Hauer firmly believes the consortium claim exists for plaintiffs because she has spoken in depth to both women and their partners; she is aware of the suffering caused by transvaginal mesh for both the women and their male partners. "This transvaginal mesh case is precisely the kind of case that this consortium claim exists for because the injuries have a profound affect on a couple's intimacy," Hauer explains. (Many women have spoken with LawyersandSettlements regarding sexual problems with their partners after having the mesh implanted.)
"There are a number of women who have suffered devastating injuries following implantation of pelvic mesh," says Hauer. "These women thought they were going in for a routine procedure, such as treating urinary incontinence, but they end up requiring several surgical procedures. The mesh erodes through the vaginal wall, or urethra, or into the bladder, but it doesn't always come out easily or in a whole piece.
"'It's like picking bubble gum out of hair,' some doctors have told me, describing how difficult it is to remove transvaginal mesh once it degrades and breaks down, and sometimes the attempts at removal require multiple procedures."
To make matters even worse, Hauer says that many women ask their doctors how they can fix the eroded mesh, but there are very few urogynecologists [Obstetrician/Gynecologists who specialize in the care of women with Pelvic Floor Dysfunction] in the country who have expertise in this area or have the ability to go back in and solve the problem for these women. Additionally, some facilities just don't want to get involved with litigation: given the recent media attention coupled with pressure from the FDA, a lot of doctors are reluctant to take on patients who are having problems.
So how can an attorney help someone who is suffering from this mesh?
"Attorneys can only work within the legal system; in a perfect world, we would go back in time and make our clients whole and healthy again," says Hauer. "Unfortunately that isn't possible so we work within the system available to us, i.e., trying to pursue remedies through the civil justice system. The transvaginal mesh litigation is in the early stages. Lawsuits of this nature tend to be a long process and I do not expect the pelvic mesh litigation to be an exception.
"Having said that, there are lawsuits moving forward in multiple venues against the various manufacturers, and the courts are beginning to put together scheduling orders and trial plans, meaning that they will begin to establish a timetable for the litigation."
The primary makers of the transvaginal mesh products include AMS, Johnson & Johnson, Bard and Boston Scientific. Hauer and her firm are pursuing cases against all of them. "I am pursuing AMS, a Minnesota-based company, in particular, because I was recently appointed as interim co-lead council in the Minnesota state court AMS litigation," Hauer adds.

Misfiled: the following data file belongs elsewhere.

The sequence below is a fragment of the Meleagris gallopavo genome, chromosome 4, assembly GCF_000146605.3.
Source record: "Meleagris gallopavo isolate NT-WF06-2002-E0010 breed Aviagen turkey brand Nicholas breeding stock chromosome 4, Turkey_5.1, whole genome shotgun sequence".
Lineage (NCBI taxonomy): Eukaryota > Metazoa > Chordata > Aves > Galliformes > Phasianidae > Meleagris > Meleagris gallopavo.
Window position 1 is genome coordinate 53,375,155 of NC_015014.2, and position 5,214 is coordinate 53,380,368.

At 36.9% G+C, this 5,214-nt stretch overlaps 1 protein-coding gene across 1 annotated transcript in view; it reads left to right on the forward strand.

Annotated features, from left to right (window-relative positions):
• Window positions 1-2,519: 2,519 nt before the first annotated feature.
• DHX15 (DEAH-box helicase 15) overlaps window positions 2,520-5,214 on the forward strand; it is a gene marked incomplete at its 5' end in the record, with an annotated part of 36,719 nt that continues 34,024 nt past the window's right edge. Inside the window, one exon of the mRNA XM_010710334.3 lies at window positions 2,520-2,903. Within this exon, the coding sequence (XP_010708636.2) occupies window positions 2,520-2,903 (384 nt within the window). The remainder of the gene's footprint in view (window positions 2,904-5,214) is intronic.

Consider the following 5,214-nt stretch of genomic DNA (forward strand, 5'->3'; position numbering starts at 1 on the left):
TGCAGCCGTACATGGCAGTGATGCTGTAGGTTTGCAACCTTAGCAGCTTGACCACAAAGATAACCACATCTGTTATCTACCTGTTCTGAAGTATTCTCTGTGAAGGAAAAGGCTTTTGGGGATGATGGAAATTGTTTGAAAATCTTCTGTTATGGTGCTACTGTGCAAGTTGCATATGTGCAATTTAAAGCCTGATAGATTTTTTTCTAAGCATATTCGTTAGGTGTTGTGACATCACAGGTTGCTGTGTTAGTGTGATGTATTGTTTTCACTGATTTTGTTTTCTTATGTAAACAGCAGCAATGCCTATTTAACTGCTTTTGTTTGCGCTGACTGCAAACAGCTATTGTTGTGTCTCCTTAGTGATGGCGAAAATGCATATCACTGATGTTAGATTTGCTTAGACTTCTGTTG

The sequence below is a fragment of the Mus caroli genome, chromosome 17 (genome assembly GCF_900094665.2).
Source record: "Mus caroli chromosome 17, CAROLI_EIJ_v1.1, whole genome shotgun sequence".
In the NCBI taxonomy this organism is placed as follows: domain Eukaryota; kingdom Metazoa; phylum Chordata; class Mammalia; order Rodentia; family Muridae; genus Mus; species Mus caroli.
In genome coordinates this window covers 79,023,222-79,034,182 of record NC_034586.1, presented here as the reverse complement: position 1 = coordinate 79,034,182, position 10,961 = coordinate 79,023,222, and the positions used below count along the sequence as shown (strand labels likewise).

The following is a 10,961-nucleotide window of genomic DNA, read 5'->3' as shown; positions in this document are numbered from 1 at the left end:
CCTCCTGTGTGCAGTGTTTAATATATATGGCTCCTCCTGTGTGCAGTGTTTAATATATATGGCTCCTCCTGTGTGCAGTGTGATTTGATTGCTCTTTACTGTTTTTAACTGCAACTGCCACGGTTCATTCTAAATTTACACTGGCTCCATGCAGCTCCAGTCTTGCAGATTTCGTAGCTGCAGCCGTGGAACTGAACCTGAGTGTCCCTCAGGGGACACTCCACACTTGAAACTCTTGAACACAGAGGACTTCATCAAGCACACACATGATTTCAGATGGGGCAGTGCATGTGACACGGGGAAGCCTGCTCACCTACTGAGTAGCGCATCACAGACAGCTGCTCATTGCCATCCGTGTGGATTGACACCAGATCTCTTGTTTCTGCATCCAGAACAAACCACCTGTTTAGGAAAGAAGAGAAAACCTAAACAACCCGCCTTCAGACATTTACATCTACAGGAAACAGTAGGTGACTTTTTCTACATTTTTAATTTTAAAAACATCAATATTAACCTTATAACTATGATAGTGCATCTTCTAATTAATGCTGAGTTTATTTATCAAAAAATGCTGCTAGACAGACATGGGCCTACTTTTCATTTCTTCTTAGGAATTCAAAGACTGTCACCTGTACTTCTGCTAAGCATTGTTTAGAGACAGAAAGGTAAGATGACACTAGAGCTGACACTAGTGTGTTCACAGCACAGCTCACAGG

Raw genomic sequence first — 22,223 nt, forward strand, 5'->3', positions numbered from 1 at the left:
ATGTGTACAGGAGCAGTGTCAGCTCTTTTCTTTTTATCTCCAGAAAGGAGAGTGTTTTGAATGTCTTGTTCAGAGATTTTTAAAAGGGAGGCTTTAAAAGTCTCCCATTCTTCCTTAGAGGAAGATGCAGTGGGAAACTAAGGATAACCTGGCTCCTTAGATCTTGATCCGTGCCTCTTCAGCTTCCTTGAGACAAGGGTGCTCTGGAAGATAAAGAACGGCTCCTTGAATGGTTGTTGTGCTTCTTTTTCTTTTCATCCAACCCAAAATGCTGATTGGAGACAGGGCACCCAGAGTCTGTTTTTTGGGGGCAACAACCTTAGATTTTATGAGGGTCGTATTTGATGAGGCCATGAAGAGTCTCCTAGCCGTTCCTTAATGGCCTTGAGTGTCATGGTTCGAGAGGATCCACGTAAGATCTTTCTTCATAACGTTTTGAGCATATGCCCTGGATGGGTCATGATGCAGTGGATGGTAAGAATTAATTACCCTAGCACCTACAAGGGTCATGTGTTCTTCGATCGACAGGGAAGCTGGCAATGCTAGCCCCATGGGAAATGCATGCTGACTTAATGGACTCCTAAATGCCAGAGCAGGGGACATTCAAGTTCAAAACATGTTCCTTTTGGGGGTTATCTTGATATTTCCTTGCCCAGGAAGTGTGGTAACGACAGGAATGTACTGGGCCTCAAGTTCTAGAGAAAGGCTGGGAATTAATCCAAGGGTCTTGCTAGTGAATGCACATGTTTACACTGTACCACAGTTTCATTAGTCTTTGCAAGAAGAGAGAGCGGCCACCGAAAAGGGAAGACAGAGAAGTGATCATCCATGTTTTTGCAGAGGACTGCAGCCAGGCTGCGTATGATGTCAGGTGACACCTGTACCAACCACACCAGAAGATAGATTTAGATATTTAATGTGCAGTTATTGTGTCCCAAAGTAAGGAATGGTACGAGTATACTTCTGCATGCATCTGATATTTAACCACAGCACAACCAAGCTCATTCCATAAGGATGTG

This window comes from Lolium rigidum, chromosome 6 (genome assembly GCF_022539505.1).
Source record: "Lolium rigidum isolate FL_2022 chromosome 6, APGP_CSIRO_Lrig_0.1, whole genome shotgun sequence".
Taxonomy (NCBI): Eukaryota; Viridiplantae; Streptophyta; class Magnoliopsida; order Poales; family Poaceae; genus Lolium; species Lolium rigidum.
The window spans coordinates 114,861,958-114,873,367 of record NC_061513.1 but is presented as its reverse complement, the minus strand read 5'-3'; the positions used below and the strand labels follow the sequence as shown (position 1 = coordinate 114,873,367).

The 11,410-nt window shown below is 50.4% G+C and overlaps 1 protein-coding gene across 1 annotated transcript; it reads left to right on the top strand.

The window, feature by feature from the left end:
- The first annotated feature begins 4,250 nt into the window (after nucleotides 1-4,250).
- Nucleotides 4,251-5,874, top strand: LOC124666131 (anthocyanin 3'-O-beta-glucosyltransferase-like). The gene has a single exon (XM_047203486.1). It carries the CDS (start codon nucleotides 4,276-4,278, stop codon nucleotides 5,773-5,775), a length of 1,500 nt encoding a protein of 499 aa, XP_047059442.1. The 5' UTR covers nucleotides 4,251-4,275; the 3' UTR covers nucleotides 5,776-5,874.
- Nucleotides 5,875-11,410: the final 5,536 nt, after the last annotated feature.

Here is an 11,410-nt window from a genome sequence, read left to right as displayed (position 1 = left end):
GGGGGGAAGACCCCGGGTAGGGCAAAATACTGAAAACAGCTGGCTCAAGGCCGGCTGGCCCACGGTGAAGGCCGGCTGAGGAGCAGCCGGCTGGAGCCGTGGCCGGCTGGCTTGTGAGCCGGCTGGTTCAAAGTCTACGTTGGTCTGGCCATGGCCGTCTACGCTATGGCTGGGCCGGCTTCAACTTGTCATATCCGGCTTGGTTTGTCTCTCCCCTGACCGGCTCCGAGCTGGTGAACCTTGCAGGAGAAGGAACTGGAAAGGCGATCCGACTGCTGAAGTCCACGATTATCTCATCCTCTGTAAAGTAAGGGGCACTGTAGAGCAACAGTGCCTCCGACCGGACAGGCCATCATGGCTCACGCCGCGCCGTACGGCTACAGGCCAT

Hauer represents dozens of women who have suffered significant injuries following implantation of a TVM device. Injuries range from situations where the mesh has eroded and excised during a doctor's office visit to cases where women have required multiple surgical procedures, and have permanent pain and complications. And there are financial hardships.
"In many cases, people have significant out-of-pocket expenses because their insurance is such that they have high deductible plans or co-pays that place an additional financial burden on the family," says Hauer. "In many cases, doctors recommend physical therapy and other treatments not always covered by insurance." Additionally, many women have lost their jobs or lost significant time from work due to the ongoing pain and, in some cases, repeat medical procedures. "It is not uncommon for me to speak to women who have no more time remaining under the FMLA policy with their employers and are concerned about losing their jobs."
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"One of the potential advantages of the Minnesota state court litigation is that AMS is a Minnesota company," Hauer explains. "For many plaintiffs who are barred from bringing a claim in their home state, they may be able to successfully bring a claim in Minnesota, using this state's longer Statute of Limitations period." (Minnesota has a six-year negligence statute, whereas approximately half the states in the US have a two-year statute of limitations or less for these types of claims.) Wherever you live, Hauer and other TVM attorneys advise that you file a claim sooner than later if you have been injured.